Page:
Posted July 14, 2018

by Tina B.

I am a believer in visuals that make us see our world and one another through beauty rather than destruction, rather than through labels of our illness and so this is my way of sharing my story with you.

Life can take us all through interesting twists and turns. Some positive. Some negative. Never does it seem to be that in-between intersection. Ah, but THAT is what makes it life. The bridging gap between our birth and our death. Two constant things every human being in the world shares in common. What’s your bridge made out of? How many times have you had to fix the bridge? Demolish the bridge? Diverted the traffic or convinced others to go slow in passing you or pushed others to go faster around you? Have you walked part way across, stopped, looked out at the horizon and taken in the Earth’s canvas?

Every canvas has its’ flaws, but we call it beauty. Even in the midst of a storm grieving for power, we see the beauty and we yield in our decisions. Yielding can be good. Yielding can also enable others to convenience us of something. It was 2016 – the year of the most insane, yes “insane”, realization that this would become my story, not some critic’s, but MY story that I was to be control of. I was not holding my breath on the outcome. I was not yielding to the decisions of others. Life, no matter how we lay it out, no matter how we try to control it, we are not in control of life but are in control of ourselves. To accept that is difficult but when we do we empower ourselves and one another beyond expectations.

As a human being, I got lost for 18-years in the struggles and distractions that came along the way. For 18-years I slowly uncovered what to me was a unique medical world that flooded me with symptoms, strange things from surgeries and small diagnoses that made no sense. Even providers and surgeons were lost in the mix as labs, radiology and physical exams left more questions than answers. Then in 2014 after two other surgeries earlier in the year, a perforation of the bladder and holes in the colon nearly took my life, I wanted to start living a better life and having better relationships, but instinctively I knew it meant a drastic awakening. I was 43-years old and I was not about to take tomorrow for granted! I refused to spend my years ahead looking backward, wondering about the path. I needed a “map” for success and support that would guide me in following the clues on a journey of self-discovery like I’ve never experienced. I knew it would come with the many forms of hardship, but the quality of life would be worth it.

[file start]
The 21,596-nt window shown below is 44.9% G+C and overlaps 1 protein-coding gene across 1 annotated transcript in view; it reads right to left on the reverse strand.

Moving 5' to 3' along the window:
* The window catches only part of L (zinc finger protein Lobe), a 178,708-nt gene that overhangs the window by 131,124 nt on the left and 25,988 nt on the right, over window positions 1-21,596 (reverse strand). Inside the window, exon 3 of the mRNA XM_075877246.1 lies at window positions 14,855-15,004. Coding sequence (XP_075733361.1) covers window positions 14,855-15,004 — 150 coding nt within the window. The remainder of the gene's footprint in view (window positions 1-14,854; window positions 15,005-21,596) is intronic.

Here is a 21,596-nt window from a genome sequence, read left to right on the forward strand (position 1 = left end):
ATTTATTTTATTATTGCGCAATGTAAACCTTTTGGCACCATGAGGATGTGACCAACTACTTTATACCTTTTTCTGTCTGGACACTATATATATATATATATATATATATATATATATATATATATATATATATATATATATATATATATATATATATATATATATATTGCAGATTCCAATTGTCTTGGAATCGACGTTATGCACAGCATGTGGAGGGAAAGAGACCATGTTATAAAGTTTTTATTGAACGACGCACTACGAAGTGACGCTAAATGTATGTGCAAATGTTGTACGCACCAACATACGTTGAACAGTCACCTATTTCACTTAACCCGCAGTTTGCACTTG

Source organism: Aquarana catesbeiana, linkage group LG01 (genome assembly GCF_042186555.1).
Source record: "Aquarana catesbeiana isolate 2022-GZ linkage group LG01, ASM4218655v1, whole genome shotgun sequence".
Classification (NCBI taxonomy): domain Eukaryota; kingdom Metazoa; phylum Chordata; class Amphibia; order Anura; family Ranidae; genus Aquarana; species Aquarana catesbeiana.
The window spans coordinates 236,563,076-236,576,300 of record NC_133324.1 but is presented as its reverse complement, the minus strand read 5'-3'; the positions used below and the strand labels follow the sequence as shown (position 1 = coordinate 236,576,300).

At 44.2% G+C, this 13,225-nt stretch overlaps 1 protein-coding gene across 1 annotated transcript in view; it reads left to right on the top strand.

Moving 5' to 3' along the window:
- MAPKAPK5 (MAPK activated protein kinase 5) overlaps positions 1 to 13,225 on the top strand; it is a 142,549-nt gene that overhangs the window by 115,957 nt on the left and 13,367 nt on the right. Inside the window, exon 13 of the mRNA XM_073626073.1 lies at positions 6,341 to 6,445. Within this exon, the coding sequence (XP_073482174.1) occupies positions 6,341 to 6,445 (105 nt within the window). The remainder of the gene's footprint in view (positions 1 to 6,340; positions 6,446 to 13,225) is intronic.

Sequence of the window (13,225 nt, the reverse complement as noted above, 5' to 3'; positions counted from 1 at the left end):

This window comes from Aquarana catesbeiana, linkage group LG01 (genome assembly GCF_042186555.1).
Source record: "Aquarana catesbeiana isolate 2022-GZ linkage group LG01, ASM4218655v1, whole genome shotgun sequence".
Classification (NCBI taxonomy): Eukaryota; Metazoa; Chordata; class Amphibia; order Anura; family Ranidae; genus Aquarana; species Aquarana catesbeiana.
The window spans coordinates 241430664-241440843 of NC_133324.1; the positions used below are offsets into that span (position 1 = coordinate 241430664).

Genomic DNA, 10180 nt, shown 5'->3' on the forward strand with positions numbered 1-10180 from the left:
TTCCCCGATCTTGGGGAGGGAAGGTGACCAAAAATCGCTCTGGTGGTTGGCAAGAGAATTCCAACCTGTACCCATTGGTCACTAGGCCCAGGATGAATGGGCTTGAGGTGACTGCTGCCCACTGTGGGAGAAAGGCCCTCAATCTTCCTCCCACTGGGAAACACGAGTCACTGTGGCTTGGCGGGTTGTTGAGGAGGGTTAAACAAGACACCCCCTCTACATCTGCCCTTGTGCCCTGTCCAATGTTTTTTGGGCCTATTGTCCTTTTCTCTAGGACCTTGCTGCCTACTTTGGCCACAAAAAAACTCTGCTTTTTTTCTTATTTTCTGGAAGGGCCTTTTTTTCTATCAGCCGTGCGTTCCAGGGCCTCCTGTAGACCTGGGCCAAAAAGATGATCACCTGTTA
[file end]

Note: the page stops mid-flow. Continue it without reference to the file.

I took control in 2016 by taking a step onto that creaking bridge whose planks seemed weak – I went to a Pain Rehab Clinic (PRC) for three straight weeks. One by one, each hour of the day I took a step physically, mentally and for the first time in my life with support and each time the planks creaked but they held because I came to realize that the canvas meant I looked upward and not downward. I learned my Sjogren’s had progressed, something I had since 1997 but never understood it could progress until one test gave me the opportunity to be seen in Rheumatology. More tests, more unanswered and complex issues for providers, but the new “team” of providers I had local and those at the facility would stand at my side like nothing I had experienced before. I had been a patient in the GI department for seven consistent years, but this…this was proving to be something of beauty that only one experiences inward. It was empowering because nearly one year after taking a journey with these doctors and other professionals I would have an answer to start a new journey.